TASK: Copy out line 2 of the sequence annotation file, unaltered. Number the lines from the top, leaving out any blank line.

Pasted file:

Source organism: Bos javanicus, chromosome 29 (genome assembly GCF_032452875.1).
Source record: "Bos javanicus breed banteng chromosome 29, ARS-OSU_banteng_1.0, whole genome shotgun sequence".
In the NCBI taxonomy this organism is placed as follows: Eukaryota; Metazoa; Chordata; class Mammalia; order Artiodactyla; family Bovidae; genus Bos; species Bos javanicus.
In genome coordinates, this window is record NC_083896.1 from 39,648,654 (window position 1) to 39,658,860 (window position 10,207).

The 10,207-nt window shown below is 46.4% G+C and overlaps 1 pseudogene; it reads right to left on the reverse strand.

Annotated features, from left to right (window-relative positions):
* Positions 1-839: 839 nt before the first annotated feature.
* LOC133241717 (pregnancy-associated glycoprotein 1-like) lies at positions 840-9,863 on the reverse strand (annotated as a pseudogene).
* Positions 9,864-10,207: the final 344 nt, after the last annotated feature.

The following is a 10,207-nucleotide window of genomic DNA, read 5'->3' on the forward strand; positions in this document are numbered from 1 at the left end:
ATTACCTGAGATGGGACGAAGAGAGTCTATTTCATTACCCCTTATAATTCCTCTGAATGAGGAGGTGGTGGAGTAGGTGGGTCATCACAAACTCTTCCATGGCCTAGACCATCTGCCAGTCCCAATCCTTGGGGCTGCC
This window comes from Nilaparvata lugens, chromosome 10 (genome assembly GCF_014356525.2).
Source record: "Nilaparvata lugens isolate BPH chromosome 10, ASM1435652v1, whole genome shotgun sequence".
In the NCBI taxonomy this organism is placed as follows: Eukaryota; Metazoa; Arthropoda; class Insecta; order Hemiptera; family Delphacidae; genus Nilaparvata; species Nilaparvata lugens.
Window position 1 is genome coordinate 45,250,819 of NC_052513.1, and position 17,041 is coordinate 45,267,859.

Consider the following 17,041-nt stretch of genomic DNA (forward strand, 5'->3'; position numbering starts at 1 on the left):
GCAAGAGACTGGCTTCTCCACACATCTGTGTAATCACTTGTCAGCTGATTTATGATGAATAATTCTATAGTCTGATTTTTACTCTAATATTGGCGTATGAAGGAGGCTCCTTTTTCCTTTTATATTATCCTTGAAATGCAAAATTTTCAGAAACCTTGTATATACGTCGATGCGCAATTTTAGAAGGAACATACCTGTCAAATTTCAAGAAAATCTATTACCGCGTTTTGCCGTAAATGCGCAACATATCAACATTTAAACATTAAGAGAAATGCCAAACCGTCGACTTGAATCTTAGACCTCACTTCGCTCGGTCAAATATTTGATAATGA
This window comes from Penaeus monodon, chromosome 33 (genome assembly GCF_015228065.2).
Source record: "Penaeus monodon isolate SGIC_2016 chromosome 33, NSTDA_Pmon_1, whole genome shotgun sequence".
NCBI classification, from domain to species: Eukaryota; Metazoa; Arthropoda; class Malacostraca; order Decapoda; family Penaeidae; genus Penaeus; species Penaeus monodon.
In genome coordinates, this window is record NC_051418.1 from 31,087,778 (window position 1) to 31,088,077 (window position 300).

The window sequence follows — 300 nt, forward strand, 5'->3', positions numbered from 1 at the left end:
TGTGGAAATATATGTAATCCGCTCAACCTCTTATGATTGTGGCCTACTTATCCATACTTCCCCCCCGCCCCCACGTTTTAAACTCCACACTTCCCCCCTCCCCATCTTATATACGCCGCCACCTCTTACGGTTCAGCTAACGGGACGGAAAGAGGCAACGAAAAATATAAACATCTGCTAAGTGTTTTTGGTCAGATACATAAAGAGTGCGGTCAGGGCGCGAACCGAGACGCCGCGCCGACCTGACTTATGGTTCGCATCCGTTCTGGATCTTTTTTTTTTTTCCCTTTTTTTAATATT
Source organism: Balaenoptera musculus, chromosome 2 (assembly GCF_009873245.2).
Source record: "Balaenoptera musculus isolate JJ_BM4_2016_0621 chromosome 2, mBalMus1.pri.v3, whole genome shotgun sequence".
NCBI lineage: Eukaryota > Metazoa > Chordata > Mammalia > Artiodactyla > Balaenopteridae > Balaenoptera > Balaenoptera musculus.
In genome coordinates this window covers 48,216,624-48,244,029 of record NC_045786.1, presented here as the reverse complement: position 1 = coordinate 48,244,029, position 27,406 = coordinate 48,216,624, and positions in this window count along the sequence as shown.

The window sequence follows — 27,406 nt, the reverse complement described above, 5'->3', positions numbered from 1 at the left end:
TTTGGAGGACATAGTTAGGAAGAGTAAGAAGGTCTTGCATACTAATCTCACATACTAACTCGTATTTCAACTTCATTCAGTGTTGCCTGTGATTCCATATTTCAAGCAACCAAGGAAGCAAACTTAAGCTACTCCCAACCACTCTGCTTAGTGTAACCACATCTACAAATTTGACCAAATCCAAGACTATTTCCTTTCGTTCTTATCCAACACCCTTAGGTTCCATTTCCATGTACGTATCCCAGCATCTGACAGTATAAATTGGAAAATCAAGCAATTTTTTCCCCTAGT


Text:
Source record: "Bos javanicus breed banteng chromosome 29, ARS-OSU_banteng_1.0, whole genome shotgun sequence".